Gifted young entrepreneurs recognised at Croydon awards ceremony


The programme is celebrating its 50th anniversary.


By Emma Birkett

An awards ceremony celebrating the best and brightest entrepreneurial spirits in South London took place at Trinity School last Friday evening.

The Young Enterprise event was attended by BBC’s Young Apprentice 2012 runner-up, Lucy Beauvallet as well as several other important community business figures.

The programme aims to equip 15-17 year olds with the tools to succeed in business, giving them a small start-up fund to create, design, finance and market a product to sell to the general public.

Bracey Parish, The Young Enterprise Manager for South London said “It’s basically teaching them about the world of business structure whilst in education.”

Several schools across South London took part, including two teams from a combined grouping of the Croydon schools of Trinity, Whitgift, Coloma Convent Girls, Croydon High, Wilsons, Cambridge Tutors and Old Palace.

The winners of the evening were ‘Prime’, the team from The Tiffin Girls’ School in Kingston. The all-female team took to the stage jumping and screaming when the results were announced.

16-year-old Olivia Wallwork, Managing Director of Prime said: “We’re very pleased obviously, it was a very, very tough competition here today and we were completely overwhelmed and surprised that we won.  We really, really weren’t expecting it especially up against such amazing companies from the other schools so it really is an honour to win against such great competition.”

All teams in the final had already won or were runners-up in their regional heats, and the competition and pressure on the teenagers was high.

During the evening the business teams were expected to give a four minute presentation on their companies’ progress.  They were also judged on their trade stalls, accounts and book keeping.

There were a number of inventive products on display. The two Croydon teams Azure and Ace were marketing the Fresher’s Cookbook App and a cuddly bear called Wally respectively.

Miss Beauvallet said: “I was really, really impressed with the standard here tonight.”

Prizes were available for best presentation, most innovative product or service, best company report, best trade/display stand, and the overall winners receiving the South London regional award.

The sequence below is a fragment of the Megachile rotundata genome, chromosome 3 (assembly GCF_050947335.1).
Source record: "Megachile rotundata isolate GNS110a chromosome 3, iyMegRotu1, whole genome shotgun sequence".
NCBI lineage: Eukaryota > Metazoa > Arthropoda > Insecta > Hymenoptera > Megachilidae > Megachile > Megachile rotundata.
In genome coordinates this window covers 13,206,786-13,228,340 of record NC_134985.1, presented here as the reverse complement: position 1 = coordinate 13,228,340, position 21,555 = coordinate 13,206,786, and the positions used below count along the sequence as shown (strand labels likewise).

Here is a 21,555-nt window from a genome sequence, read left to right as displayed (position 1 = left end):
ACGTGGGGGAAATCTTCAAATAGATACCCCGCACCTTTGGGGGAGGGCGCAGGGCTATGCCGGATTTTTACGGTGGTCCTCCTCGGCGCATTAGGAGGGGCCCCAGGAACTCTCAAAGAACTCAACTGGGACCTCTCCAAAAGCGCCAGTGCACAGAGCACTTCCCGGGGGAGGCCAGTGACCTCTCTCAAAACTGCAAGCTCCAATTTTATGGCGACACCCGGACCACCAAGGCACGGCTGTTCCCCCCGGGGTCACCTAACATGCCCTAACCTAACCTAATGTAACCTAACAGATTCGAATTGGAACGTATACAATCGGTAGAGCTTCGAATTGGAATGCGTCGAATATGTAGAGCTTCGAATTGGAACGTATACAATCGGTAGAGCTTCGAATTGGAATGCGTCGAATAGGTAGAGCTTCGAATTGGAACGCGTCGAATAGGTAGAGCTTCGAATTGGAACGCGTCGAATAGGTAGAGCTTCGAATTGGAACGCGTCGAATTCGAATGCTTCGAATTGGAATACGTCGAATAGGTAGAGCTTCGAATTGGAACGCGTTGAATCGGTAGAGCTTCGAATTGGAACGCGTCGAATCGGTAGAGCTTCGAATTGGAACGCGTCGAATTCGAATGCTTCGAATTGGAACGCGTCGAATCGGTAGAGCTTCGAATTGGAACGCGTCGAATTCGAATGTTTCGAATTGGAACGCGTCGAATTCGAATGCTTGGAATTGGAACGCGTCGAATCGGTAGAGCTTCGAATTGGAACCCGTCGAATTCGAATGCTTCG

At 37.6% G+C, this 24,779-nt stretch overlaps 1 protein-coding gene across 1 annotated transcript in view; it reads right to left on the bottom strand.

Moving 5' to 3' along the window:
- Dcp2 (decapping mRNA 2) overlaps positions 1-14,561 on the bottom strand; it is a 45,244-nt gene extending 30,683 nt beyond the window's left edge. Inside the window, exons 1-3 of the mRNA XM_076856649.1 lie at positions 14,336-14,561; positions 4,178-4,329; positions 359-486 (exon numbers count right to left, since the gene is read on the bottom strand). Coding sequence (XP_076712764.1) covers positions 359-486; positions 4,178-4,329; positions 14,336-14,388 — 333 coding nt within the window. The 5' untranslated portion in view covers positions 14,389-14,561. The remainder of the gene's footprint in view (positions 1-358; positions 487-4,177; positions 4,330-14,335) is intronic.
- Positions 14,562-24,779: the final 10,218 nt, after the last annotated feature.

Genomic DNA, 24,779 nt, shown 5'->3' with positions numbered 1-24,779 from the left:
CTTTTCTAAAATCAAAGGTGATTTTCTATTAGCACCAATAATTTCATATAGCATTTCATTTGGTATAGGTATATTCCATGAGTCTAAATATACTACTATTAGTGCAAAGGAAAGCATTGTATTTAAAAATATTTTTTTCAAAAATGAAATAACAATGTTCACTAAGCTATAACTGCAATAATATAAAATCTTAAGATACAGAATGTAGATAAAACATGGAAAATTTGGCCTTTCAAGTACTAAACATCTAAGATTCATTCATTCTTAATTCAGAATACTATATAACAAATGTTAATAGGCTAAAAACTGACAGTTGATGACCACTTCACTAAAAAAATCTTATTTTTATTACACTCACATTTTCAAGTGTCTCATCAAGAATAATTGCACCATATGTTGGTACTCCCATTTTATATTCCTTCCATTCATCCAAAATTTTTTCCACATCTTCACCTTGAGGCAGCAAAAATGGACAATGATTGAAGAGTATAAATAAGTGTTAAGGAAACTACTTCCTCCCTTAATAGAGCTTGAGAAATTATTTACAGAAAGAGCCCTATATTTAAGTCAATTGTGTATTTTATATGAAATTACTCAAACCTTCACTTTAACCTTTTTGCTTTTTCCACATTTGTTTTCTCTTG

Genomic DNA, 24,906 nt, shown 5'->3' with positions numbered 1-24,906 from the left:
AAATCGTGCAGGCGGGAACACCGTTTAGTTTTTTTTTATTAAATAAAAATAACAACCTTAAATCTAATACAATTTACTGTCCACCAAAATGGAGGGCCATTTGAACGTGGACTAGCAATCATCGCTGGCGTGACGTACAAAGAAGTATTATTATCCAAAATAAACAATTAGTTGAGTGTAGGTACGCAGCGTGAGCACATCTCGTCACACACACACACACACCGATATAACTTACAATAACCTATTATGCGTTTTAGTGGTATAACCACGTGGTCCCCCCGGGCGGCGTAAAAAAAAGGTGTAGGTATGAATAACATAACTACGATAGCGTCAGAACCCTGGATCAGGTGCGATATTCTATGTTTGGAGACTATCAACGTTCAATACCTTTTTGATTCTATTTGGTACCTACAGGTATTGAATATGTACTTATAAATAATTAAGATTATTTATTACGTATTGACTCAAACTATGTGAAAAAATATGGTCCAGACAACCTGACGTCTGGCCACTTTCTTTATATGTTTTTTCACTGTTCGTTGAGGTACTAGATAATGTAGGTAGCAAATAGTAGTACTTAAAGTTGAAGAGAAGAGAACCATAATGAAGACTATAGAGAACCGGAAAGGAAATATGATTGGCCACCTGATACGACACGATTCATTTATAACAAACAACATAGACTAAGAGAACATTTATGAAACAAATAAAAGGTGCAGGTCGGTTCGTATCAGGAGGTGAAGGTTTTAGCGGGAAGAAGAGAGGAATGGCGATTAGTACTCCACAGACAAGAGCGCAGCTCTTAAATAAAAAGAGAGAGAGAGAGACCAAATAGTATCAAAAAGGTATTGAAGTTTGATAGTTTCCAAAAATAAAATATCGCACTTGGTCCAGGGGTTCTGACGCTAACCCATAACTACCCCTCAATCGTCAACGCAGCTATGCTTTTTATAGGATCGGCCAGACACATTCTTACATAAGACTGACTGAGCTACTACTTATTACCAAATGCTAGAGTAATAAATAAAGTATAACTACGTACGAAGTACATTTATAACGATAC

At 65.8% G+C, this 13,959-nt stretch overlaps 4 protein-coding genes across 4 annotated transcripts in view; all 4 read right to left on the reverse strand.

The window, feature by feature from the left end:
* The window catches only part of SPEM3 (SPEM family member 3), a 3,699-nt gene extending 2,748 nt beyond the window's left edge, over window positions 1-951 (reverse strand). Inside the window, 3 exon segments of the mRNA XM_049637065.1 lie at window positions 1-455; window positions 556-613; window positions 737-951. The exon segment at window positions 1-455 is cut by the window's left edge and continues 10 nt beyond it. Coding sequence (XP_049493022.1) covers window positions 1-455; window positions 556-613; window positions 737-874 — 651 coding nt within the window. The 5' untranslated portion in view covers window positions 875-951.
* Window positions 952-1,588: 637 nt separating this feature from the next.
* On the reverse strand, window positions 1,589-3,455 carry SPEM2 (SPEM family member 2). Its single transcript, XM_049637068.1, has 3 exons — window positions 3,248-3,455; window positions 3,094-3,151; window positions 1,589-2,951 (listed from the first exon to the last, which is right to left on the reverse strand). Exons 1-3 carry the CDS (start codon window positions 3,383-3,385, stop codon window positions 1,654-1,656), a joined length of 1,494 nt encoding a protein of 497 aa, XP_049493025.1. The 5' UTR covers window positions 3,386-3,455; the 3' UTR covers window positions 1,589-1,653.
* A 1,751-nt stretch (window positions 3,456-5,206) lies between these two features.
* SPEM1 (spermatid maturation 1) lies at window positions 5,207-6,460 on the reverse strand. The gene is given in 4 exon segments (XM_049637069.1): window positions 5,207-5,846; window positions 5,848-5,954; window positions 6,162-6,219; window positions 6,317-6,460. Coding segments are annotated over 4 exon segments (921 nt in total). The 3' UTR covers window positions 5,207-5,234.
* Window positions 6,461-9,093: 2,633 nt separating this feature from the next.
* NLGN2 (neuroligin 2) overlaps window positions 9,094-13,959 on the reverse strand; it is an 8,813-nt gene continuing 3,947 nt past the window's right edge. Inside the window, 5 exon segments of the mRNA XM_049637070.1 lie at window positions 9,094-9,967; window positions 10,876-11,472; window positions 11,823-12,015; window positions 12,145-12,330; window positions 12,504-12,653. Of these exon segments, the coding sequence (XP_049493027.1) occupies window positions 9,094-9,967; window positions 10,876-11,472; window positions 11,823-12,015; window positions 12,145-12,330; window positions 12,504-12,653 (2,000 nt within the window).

Winners of the regional award will go on to compete against the rest of London in a final in June, and then possibly onwards to compete in a national and international contests.

The Young Enterprise charity, which celebrates its 50th anniversary this year, is sponsored by the bank HSBC and a number of other local and national businesses.

Steve Mitchison, Partner in Menzies chartered accountancy firm, a sponsor of the awards, said: “It’s the future for us in terms of business entrepreneurs and I think this is a very good illustration for the talent we have got, and it’s some serious talent.“

It wasn’t just the sponsors that were impressed by participants. Parents of the youngsters were also quick to highlight the hard work and juggling of responsibilities that went on behind the scenes.

Linda Taylor, mother of Ruby, one of the winners, said: “The dedication they put into this and the time they put into it is amazing. I am really very proud of them because it’s hard work. That they have taken time from their studies and to do this on the side and they are achieving this, it is a very great job they’ve done.”

The winners were also equally enthusiastic about what the programme meant to them.

Olivia said: “We really think that Young Enterprise really gives an opportunity for us to do something so positive so actually helpful and useful to attain life skills and really benefit our futures and it is just such a positive encouraging experience for us I really loved every single moment of it.”

Miss Beauvallet advised the participants to get involved in as much as they possibly can, and to never give up an opportunity for fear of failing as the only failure was not getting involved.

She also added that with hard work they could genuinely achieve anything they wanted and that they had their whole lives ahead of them.

Given the high standard of presentation skills, book-keeping and creativity on show, it seemed that the general opinion was that these young people were already on the right path.

Mr Mitchison said: “I think a lot of much older people will do very well if they could actually replicate this. It’s fantastic.”

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